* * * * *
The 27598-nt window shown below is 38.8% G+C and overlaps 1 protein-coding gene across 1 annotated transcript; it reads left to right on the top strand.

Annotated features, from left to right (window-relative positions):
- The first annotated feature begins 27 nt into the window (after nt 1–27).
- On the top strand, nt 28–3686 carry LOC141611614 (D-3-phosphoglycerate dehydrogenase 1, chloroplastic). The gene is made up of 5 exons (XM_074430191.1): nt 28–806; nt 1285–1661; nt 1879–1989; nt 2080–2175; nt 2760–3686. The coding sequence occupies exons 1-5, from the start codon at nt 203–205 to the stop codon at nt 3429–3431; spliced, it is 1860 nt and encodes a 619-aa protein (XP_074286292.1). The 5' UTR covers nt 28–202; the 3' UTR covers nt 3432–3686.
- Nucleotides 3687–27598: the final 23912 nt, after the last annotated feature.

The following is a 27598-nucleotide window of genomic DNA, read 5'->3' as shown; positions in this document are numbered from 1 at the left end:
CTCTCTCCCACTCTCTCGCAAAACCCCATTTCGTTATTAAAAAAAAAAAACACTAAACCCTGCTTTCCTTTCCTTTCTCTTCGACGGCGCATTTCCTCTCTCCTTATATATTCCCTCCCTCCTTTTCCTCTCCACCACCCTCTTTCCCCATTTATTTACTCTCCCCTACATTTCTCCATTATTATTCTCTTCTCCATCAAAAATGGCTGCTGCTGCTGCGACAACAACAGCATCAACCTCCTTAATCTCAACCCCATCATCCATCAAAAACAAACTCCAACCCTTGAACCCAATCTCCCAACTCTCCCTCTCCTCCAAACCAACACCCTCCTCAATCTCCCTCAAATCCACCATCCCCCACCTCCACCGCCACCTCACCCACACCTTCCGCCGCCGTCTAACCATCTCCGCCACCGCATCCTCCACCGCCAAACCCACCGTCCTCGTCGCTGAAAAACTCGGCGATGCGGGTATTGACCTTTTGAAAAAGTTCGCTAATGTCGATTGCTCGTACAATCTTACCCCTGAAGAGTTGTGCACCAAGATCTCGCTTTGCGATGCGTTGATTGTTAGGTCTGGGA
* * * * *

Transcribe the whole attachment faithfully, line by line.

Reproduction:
The 27598-nt window shown below is 38.8% G+C and overlaps 1 protein-coding gene across 1 annotated transcript; it reads left to right on the top strand.

Annotated features, from left to right (window-relative positions):
- The first annotated feature begins 27 nt into the window (after nt 1–27).
- On the top strand, nt 28–3686 carry LOC141611614 (D-3-phosphoglycerate dehydrogenase 1, chloroplastic). The gene is made up of 5 exons (XM_074430191.1): nt 28–806; nt 1285–1661; nt 1879–1989; nt 2080–2175; nt 2760–3686. The coding sequence occupies exons 1-5, from the start codon at nt 203–205 to the stop codon at nt 3429–3431; spliced, it is 1860 nt and encodes a 619-aa protein (XP_074286292.1). The 5' UTR covers nt 28–202; the 3' UTR covers nt 3432–3686.
- Nucleotides 3687–27598: the final 23912 nt, after the last annotated feature.

The following is a 27598-nucleotide window of genomic DNA, read 5'->3' as shown; positions in this document are numbered from 1 at the left end:
CTCTCTCCCACTCTCTCGCAAAACCCCATTTCGTTATTAAAAAAAAAAAACACTAAACCCTGCTTTCCTTTCCTTTCTCTTCGACGGCGCATTTCCTCTCTCCTTATATATTCCCTCCCTCCTTTTCCTCTCCACCACCCTCTTTCCCCATTTATTTACTCTCCCCTACATTTCTCCATTATTATTCTCTTCTCCATCAAAAATGGCTGCTGCTGCTGCGACAACAACAGCATCAACCTCCTTAATCTCAACCCCATCATCCATCAAAAACAAACTCCAACCCTTGAACCCAATCTCCCAACTCTCCCTCTCCTCCAAACCAACACCCTCCTCAATCTCCCTCAAATCCACCATCCCCCACCTCCACCGCCACCTCACCCACACCTTCCGCCGCCGTCTAACCATCTCCGCCACCGCATCCTCCACCGCCAAACCCACCGTCCTCGTCGCTGAAAAACTCGGCGATGCGGGTATTGACCTTTTGAAAAAGTTCGCTAATGTCGATTGCTCGTACAATCTTACCCCTGAAGAGTTGTGCACCAAGATCTCGCTTTGCGATGCGTTGATTGTTAGGTCTGGGA